The success stories witnessed by Kiran as a part of Gham Power have been substantial as he mentions. We completed over 60 projects between 2019 and 2020 and have extended the partnerships with additional MFIs that enlighten the scope for scaling up SWPS in the future. The agri-advisory after being introduced as a value-added service saw farmers who were focused only on paddy and grains diversifying their farms with vegetables and other high-value crops. Fish farming was an obvious choice for many farmers who could afford the cost and Kiran states that this has helped to meet the growing demand of the domestic consumer market for fish. To dive a bit deeper into the impact of such combined services provided by GP, we inquired about the mechanism for assessing the impact generated through their program. “We collect the data from our farmers periodically which lasts for 3 months. The surveys conducted are compared to the last season’s one to calculate the growth and measure the different parameters to assess the impact.” Kiran provides an estimate that Gham Power has surveyed around 60 farmers in the last 2 years where farmers were able to increase their income on average about 30% to 40% after the installation of the services. Combined with agri-advisory services and access to different kinds of farming, the income level has increased to anywhere from 40%-80%. "The increase in income is generally attributed to two sources. The first being the increase in yield owing to better cropping patterns, efficient farm management, and better knowledge. When I went out in the fields and talked to the farmers to actually investigate the need. I got to know that what they really wanted was the access to knowledge and technical expertise to become a commercial farmer. Thus, introducing the advisory service was something that helped us achieve a product to create maximum impact for the end-users of our SWPS.” Higher output and yield along with dynamic market information provided by GP leads the farmers to earn more from their sales and ultimately increase their landholdings. The impressive figures are a testimonial to the success stories of the SWPS but Kiran rightly points out that Gham also works with the farmers who are unable to pay the installments on time to figure out what is wrong and how they could be helped to use their resources efficiently for achieving an estimated harvest.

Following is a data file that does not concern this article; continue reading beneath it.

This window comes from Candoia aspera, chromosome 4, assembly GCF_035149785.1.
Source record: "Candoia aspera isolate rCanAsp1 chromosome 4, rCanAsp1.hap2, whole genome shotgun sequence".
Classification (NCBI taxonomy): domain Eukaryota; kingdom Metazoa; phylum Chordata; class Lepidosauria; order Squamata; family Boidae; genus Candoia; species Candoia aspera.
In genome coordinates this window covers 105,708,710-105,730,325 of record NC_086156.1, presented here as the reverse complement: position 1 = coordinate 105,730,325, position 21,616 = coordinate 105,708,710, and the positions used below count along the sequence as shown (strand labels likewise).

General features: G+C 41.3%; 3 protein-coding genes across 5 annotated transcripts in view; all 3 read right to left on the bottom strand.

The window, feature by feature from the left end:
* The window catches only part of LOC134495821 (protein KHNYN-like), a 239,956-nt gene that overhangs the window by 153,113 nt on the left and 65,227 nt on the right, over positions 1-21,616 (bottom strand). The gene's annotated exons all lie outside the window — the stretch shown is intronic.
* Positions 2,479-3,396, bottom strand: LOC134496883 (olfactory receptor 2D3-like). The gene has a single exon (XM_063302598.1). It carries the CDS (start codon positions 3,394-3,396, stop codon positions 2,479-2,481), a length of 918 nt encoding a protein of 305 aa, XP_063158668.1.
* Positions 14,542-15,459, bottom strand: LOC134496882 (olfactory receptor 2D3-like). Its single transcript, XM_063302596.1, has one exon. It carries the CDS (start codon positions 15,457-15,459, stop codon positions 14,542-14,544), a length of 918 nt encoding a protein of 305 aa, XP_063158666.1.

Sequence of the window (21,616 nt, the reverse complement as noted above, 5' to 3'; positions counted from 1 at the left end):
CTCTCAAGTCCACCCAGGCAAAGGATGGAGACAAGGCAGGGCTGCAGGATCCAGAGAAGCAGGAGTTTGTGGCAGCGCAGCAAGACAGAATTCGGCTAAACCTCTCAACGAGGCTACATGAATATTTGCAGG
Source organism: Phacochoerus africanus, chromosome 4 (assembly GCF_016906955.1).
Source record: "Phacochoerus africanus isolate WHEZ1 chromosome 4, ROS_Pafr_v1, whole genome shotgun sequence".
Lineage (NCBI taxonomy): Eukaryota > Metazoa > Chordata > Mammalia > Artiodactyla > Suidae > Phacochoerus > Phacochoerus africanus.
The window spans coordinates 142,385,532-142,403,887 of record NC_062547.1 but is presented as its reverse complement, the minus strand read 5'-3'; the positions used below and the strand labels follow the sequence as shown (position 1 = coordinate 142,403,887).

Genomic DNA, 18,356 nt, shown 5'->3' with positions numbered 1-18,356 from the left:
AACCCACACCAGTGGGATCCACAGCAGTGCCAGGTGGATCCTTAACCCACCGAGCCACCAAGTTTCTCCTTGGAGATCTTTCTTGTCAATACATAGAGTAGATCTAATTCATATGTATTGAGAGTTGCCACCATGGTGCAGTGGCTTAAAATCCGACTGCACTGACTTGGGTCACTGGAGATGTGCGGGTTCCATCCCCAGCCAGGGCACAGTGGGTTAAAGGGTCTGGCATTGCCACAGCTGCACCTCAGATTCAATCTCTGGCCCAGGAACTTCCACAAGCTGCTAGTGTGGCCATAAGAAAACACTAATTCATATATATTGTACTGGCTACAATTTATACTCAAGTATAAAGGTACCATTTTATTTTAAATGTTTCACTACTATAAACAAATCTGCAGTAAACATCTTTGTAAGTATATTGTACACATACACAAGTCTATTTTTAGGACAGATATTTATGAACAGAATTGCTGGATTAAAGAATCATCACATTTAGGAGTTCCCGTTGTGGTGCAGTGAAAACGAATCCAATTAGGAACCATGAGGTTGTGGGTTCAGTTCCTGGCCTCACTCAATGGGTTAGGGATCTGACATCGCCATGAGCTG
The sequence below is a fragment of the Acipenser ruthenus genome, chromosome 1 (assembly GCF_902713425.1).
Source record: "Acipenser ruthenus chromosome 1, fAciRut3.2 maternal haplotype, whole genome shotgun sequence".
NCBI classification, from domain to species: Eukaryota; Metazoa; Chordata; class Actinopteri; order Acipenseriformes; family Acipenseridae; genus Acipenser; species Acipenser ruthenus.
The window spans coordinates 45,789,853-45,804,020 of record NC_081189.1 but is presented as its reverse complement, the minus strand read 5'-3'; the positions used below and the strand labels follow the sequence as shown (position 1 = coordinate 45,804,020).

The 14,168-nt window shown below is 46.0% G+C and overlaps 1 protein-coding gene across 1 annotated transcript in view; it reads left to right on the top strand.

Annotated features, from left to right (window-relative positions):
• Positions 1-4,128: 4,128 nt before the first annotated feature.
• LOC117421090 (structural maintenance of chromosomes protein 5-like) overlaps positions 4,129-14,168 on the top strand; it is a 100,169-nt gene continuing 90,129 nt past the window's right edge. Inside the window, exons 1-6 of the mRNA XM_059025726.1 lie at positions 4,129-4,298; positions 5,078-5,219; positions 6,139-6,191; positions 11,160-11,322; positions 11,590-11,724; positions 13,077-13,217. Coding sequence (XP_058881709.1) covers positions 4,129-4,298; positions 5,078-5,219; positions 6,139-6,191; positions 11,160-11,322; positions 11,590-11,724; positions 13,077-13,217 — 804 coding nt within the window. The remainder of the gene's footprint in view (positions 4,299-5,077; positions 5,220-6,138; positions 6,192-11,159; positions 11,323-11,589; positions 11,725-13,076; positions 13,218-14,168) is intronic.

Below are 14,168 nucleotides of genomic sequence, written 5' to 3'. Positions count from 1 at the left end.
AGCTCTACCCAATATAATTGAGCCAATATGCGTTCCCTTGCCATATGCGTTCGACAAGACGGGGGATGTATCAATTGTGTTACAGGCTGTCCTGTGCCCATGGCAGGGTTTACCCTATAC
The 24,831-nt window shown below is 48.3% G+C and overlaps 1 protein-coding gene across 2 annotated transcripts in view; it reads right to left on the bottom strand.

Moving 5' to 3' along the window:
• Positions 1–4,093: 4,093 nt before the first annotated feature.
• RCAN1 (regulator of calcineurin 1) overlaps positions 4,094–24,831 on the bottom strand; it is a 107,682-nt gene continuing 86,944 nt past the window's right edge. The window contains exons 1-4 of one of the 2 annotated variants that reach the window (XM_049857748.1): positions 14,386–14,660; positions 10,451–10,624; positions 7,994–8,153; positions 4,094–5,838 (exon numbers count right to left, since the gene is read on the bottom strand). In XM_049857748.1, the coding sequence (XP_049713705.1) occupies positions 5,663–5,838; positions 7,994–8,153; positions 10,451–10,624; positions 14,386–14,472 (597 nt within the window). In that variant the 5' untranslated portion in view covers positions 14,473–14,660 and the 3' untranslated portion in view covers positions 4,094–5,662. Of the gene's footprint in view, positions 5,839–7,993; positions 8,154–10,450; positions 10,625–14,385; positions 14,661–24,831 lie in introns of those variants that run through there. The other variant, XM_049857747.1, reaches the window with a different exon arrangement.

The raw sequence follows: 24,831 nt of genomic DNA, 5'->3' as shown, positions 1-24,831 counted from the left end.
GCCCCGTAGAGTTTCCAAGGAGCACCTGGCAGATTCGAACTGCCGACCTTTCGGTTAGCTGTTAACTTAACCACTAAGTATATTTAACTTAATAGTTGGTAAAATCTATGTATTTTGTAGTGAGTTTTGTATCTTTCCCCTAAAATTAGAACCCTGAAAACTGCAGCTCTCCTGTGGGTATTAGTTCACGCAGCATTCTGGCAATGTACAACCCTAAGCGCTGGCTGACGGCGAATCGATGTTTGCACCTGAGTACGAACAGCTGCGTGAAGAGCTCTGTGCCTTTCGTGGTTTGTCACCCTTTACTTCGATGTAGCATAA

Access to a reliable source for irrigation is an integral part of any agricultural harvest. With the system installed by Gham and the advice provided by Kiran and his team, things have usually looked good with positive results. So, while investigating the failures it is always crucial to focus on the cause. In recent times, Gham has also introduced smart meters for the pumps and IoT-based sensors to remotely measure the field data from the farms. “Our farmers can now choose to install these sensors allowing the option to monitor everything from temperature, humidity to soil conditions in the fields. This allows for more accurate advisory services and better planning. GP offers the basic service for free to the farmers who choose to install these sensors and smart meters (for the SWPS) in the farms. The business model for the farmers is clear as Kiran believes and is a commercially viable and sustainable one. Expressing his views on the trend of subsidies provided for the market by the government, Kiran says that these can be a distraction for the market development as the process is a tedious one. Apart from taking a long time, the competition is huge and often the process can be riddled with implicit favoritism. “We as GP are now trying to work with the MFIs to do the projects without chasing for the government grants and subsidies. But for scaling up the project for small-holder farms, government subsidies will be essential to provide the support where MFIs will fall short.